The Nuts and Bolts of LEGO Construction

LEGOs are constructed from plastic and rubber, which LEGO sources from countries such as Saudi Arabia, Kuwait, and Thailand. These materials are then transported to LEGO’s Billund, Denmark headquarters or another of its factories around the world. Machines at these facilities can turn out 500 bricks per second, which adds up to about 21 billion per year — and they operate so efficiently that on average only 12 of every 100,000 bricks are faulty.

After they’re built, painted, and packaged, LEGO’s products are shipped to its primary distribution center in Prague. From Prague, they’re sent to warehouses across the globe and distributed to retailers. Thanks to this highly mechanized manufacturing and efficient transportation, the entire process — from molding the LEGO to distribution — takes only ten days, and delivery to retailers can take as little as three or four.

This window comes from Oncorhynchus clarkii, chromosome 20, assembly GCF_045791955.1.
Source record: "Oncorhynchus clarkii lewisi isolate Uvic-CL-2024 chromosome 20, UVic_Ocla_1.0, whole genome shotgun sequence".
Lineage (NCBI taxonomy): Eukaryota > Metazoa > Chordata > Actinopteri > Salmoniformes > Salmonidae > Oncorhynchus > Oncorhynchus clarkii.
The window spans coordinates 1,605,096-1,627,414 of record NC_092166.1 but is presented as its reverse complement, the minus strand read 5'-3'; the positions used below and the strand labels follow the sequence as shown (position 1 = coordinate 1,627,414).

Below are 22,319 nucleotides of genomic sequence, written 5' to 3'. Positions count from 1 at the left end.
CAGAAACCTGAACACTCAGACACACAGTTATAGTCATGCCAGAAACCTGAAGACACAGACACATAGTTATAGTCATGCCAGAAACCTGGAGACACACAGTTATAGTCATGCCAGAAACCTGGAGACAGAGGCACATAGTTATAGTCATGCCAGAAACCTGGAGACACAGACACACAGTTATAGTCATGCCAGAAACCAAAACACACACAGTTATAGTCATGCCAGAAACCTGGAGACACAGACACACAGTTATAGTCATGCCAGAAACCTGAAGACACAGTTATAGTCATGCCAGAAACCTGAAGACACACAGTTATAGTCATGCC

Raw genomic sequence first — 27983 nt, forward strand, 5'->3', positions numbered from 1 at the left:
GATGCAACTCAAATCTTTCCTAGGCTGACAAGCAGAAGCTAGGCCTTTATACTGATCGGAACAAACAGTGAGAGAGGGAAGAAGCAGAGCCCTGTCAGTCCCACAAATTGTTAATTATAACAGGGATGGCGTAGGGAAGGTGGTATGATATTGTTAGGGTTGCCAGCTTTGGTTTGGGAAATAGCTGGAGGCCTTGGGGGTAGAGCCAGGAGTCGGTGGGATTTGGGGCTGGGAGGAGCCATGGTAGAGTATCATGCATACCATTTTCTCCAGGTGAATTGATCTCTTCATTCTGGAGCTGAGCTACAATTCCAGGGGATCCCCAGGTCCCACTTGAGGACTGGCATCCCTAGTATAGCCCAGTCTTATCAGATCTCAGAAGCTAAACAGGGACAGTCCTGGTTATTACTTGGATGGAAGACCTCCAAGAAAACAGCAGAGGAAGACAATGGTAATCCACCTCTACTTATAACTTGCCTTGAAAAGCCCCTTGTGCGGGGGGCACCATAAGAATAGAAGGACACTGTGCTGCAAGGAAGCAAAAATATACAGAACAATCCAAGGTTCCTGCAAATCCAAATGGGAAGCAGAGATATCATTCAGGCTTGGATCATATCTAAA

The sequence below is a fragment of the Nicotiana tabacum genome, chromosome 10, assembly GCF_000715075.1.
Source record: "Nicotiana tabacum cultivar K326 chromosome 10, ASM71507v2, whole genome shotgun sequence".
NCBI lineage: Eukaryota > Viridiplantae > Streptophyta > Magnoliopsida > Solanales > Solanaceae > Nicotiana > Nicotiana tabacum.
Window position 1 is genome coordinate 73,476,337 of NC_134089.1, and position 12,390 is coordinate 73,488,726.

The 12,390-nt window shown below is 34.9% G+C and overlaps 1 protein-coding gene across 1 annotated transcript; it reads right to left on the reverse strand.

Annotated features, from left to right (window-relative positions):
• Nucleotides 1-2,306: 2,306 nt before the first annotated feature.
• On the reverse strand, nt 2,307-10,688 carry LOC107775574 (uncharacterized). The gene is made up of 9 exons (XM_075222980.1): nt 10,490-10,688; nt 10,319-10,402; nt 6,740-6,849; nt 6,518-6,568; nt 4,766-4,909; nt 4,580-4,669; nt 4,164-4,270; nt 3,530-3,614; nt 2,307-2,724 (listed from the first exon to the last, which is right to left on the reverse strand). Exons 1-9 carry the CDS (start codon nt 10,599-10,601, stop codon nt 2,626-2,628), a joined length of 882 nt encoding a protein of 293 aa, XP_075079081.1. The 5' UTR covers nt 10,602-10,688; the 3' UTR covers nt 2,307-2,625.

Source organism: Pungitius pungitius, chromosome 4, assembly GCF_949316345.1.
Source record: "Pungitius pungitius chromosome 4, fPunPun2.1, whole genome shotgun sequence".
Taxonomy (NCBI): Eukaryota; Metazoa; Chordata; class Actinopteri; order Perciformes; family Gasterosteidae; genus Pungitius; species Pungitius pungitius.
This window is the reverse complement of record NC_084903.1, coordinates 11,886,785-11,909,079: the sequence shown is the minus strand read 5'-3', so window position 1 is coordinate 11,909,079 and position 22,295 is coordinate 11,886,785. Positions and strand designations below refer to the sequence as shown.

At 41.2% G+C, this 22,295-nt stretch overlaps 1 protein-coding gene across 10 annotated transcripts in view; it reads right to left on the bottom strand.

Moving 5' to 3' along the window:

LEGO products are especially popular during the holiday gift-giving season, with 40% of the company’s sales coming in the months leading up to the December holidays. Additionally, LEGO designers develop new products each season (and sometimes revive classic favorites) that generate heavy interest. This increased seasonal demand means that LEGO has to hire additional workers in the months leading up to the holiday season, ensuring that its factories and supply chain run smoothly to avoid any delays.

Thanks to its supply chain innovations over the past decade, LEGO has become profitable again. In the three years following its transformation, the company’s logistical efficiencies had saved it some $67 million. Ten years later, LEGO is still the envy of toymakers around the world — and a coveted toy for children everywhere.

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